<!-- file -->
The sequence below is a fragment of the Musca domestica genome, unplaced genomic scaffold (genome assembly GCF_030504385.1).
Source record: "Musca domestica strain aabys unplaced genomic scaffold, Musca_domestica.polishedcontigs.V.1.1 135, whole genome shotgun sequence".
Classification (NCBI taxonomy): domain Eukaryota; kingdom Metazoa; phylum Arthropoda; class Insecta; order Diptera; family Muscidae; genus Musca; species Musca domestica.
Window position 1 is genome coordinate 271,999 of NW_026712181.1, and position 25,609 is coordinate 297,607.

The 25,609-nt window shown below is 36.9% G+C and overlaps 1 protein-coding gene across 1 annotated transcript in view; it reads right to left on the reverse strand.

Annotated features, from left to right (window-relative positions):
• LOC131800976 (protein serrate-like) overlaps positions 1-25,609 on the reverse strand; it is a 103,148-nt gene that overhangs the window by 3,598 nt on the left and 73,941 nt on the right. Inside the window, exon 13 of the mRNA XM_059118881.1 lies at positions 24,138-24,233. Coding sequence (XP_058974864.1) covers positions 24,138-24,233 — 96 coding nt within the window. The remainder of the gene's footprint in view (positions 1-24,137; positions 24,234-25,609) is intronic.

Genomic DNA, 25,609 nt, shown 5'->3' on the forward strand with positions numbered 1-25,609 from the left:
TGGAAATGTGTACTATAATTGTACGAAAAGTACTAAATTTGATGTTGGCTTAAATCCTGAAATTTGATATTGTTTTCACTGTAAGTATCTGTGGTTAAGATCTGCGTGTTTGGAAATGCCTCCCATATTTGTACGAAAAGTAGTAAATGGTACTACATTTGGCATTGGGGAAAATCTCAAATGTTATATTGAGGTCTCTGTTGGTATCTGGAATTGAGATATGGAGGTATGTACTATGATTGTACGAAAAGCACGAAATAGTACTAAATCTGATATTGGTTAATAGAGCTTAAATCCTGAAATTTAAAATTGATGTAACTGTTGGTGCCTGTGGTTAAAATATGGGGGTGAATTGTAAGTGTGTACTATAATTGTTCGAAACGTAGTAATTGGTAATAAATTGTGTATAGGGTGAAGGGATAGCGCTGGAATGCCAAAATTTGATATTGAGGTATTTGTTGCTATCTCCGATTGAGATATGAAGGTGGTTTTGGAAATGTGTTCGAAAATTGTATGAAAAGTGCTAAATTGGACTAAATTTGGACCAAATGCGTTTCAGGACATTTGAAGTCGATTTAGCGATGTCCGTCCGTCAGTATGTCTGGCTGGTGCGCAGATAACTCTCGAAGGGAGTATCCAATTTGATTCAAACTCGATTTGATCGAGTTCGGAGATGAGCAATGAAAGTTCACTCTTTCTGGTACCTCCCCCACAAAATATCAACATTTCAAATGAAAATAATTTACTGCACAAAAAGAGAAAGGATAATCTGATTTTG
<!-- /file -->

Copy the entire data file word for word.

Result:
The sequence below is a fragment of the Musca domestica genome, unplaced genomic scaffold (genome assembly GCF_030504385.1).
Source record: "Musca domestica strain aabys unplaced genomic scaffold, Musca_domestica.polishedcontigs.V.1.1 135, whole genome shotgun sequence".
Classification (NCBI taxonomy): domain Eukaryota; kingdom Metazoa; phylum Arthropoda; class Insecta; order Diptera; family Muscidae; genus Musca; species Musca domestica.
Window position 1 is genome coordinate 271,999 of NW_026712181.1, and position 25,609 is coordinate 297,607.

The 25,609-nt window shown below is 36.9% G+C and overlaps 1 protein-coding gene across 1 annotated transcript in view; it reads right to left on the reverse strand.

Annotated features, from left to right (window-relative positions):
• LOC131800976 (protein serrate-like) overlaps positions 1-25,609 on the reverse strand; it is a 103,148-nt gene that overhangs the window by 3,598 nt on the left and 73,941 nt on the right. Inside the window, exon 13 of the mRNA XM_059118881.1 lies at positions 24,138-24,233. Coding sequence (XP_058974864.1) covers positions 24,138-24,233 — 96 coding nt within the window. The remainder of the gene's footprint in view (positions 1-24,137; positions 24,234-25,609) is intronic.

Genomic DNA, 25,609 nt, shown 5'->3' on the forward strand with positions numbered 1-25,609 from the left:
TGGAAATGTGTACTATAATTGTACGAAAAGTACTAAATTTGATGTTGGCTTAAATCCTGAAATTTGATATTGTTTTCACTGTAAGTATCTGTGGTTAAGATCTGCGTGTTTGGAAATGCCTCCCATATTTGTACGAAAAGTAGTAAATGGTACTACATTTGGCATTGGGGAAAATCTCAAATGTTATATTGAGGTCTCTGTTGGTATCTGGAATTGAGATATGGAGGTATGTACTATGATTGTACGAAAAGCACGAAATAGTACTAAATCTGATATTGGTTAATAGAGCTTAAATCCTGAAATTTAAAATTGATGTAACTGTTGGTGCCTGTGGTTAAAATATGGGGGTGAATTGTAAGTGTGTACTATAATTGTTCGAAACGTAGTAATTGGTAATAAATTGTGTATAGGGTGAAGGGATAGCGCTGGAATGCCAAAATTTGATATTGAGGTATTTGTTGCTATCTCCGATTGAGATATGAAGGTGGTTTTGGAAATGTGTTCGAAAATTGTATGAAAAGTGCTAAATTGGACTAAATTTGGACCAAATGCGTTTCAGGACATTTGAAGTCGATTTAGCGATGTCCGTCCGTCAGTATGTCTGGCTGGTGCGCAGATAACTCTCGAAGGGAGTATCCAATTTGATTCAAACTCGATTTGATCGAGTTCGGAGATGAGCAATGAAAGTTCACTCTTTCTGGTACCTCCCCCACAAAATATCAACATTTCAAATGAAAATAATTTACTGCACAAAAAGAGAAAGGATAATCTGATTTTG